3121MED First Peoples Health And Practice

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3121MED First Peoples Health And Practice

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3121MED First Peoples Health And Practice

1 Download9 Pages / 2,195 Words

Course Code: 3121MED
University: Griffith University

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Country: Australia


Who are the traditional custodians of the land, pays respects to Elders, past and present, and extends that respect to other Aboriginal and Torres Strait Islander peoples.
Aboriginal and Torres Strait Islander people are warned that the following content may contain images and voices of deceased persons
Whiteboard reflections
What were some of the impacts from colonisation?
Content Description
This topic aims to develop student’s knowledge of the current demographic and health statistics for Aboriginal and/or Torres Strait Islander people, as well as features of effective policies and strategies relative to Aboriginal and/or Torres Strait Islanderpeoples in the context of health service delivery.
CAPABILITY Safety & Quality – Learning Outcome
Apply evidence and strengths based best
practice approaches in Aboriginal and Torres
Strait Islander Health Care.
Population Health
Identify current demographic, health indicators and statistical trends for Aboriginal and/or Torres Strait Islander peoples and compare these to trends for non-indigenous peoples in Australia over time.
Social Determinants
Determine strengths and challenges in delivering healthcare with respect to the social determinants of health.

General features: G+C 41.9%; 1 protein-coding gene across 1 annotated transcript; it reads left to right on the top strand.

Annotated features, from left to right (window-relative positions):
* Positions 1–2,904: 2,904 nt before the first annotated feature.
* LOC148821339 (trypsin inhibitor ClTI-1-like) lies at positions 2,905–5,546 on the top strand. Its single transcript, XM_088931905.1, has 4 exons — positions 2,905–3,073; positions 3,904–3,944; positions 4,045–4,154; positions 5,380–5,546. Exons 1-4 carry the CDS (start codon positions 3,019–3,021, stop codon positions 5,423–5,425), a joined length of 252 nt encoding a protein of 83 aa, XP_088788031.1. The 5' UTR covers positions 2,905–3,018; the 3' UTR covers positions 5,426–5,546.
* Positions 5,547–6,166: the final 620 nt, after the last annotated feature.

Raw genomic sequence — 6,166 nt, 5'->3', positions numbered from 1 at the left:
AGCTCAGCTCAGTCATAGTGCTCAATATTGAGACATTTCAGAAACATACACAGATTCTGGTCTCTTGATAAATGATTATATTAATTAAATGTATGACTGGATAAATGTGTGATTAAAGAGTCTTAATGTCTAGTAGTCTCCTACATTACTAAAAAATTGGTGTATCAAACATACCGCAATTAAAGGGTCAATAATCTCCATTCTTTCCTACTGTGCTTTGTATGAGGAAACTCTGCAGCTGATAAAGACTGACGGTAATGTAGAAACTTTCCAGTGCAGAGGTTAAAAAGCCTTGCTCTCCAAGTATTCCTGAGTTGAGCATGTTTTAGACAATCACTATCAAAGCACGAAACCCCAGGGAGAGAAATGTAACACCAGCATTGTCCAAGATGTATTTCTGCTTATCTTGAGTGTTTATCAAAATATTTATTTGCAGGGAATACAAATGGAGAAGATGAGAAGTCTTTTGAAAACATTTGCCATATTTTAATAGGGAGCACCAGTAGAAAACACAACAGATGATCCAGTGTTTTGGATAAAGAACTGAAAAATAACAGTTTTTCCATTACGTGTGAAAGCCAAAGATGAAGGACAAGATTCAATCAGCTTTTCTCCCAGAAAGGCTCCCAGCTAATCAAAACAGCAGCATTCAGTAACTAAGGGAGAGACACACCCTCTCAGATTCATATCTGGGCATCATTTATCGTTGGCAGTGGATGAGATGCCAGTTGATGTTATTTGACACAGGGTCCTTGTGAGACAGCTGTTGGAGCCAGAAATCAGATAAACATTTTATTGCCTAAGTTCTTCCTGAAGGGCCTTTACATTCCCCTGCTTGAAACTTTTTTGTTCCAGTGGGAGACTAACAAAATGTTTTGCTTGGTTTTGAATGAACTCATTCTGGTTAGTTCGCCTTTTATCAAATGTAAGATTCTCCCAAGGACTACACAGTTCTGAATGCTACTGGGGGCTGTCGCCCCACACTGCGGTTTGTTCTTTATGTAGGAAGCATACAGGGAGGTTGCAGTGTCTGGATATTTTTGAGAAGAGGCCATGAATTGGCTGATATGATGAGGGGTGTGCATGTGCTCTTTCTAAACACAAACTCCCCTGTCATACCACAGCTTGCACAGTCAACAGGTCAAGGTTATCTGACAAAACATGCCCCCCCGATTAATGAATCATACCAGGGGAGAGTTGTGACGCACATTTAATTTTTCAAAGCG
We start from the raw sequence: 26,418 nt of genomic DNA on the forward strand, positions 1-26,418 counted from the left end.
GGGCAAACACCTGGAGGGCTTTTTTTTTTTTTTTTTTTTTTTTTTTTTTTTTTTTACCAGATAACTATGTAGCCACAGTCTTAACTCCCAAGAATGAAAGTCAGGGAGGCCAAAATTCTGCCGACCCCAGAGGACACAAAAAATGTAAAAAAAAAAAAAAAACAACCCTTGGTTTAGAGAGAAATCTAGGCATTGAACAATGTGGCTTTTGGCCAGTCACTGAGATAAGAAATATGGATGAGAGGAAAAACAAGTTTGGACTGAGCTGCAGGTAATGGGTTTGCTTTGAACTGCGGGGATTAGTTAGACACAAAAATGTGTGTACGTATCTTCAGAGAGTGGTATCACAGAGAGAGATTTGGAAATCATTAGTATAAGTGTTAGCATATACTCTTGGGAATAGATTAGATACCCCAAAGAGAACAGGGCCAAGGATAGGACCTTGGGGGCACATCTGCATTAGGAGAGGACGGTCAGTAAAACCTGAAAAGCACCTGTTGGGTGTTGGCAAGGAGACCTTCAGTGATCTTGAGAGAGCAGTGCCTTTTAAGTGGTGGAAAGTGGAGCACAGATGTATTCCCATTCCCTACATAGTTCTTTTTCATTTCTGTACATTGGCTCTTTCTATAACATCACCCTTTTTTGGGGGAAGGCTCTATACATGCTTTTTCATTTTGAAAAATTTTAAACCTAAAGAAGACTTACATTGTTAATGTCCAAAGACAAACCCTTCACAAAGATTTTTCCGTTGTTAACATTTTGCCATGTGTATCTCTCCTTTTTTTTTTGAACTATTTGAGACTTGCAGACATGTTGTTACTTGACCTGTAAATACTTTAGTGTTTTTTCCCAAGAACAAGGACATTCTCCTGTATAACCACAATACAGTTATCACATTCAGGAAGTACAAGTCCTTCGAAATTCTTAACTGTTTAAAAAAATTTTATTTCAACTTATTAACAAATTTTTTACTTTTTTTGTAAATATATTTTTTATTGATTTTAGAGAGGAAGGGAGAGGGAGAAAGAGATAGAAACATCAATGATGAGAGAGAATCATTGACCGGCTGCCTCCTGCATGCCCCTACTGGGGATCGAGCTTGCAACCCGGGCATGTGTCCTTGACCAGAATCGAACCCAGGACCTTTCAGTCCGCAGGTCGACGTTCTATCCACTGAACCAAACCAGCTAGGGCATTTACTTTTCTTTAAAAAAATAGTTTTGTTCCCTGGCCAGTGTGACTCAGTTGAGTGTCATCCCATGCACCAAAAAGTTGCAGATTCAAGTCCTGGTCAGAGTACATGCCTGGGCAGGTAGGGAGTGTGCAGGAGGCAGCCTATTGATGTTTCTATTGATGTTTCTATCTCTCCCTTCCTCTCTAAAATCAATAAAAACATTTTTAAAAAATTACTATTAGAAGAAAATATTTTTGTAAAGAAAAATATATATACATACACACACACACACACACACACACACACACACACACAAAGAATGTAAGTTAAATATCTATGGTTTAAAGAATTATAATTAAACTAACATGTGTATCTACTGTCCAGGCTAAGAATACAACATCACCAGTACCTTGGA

Identify issues in diagnosing, treating and preventing disease and illness in Aboriginal and/or Torres Strait Islander clients.
Reflection Questions

What is the percentage of First Peoples population in Australia?
Which state has the highest proportion of First Peoples?
Where do the majority of First People live? ie. Rural, Remote or Urban


Aborigines are the indigenous people of Australia. Their presence dates back to around 40,000 years, long before the Europeans arrived and settled on the island continent at the end of the 18th century. From there, nothing will ever be like before for the country and its inhabitants, humans as animals. Europeans gradually bring in species from the old continent, convicts, and gradually decimate the Aboriginal population. Illness, extermination, nothing will save them until the twentieth century. Today, the aboriginal issue is not settled and is a major problem that divides the country in two. As depicted in the concept map below, there are five major concepts that can be used to explain why there is high health inequalities among First People. These concepts include the stolen generation, education, dispossession, racism and loss of connection to country. Each of these concepts contributes in one way or another to the high health inequalities among the First people in Australia.
This part will demonstrate how the concepts identified in the concept map play a role in increasing the incidence and prevalence of mental health problems among Aboriginal people in Australia.
Stolen generation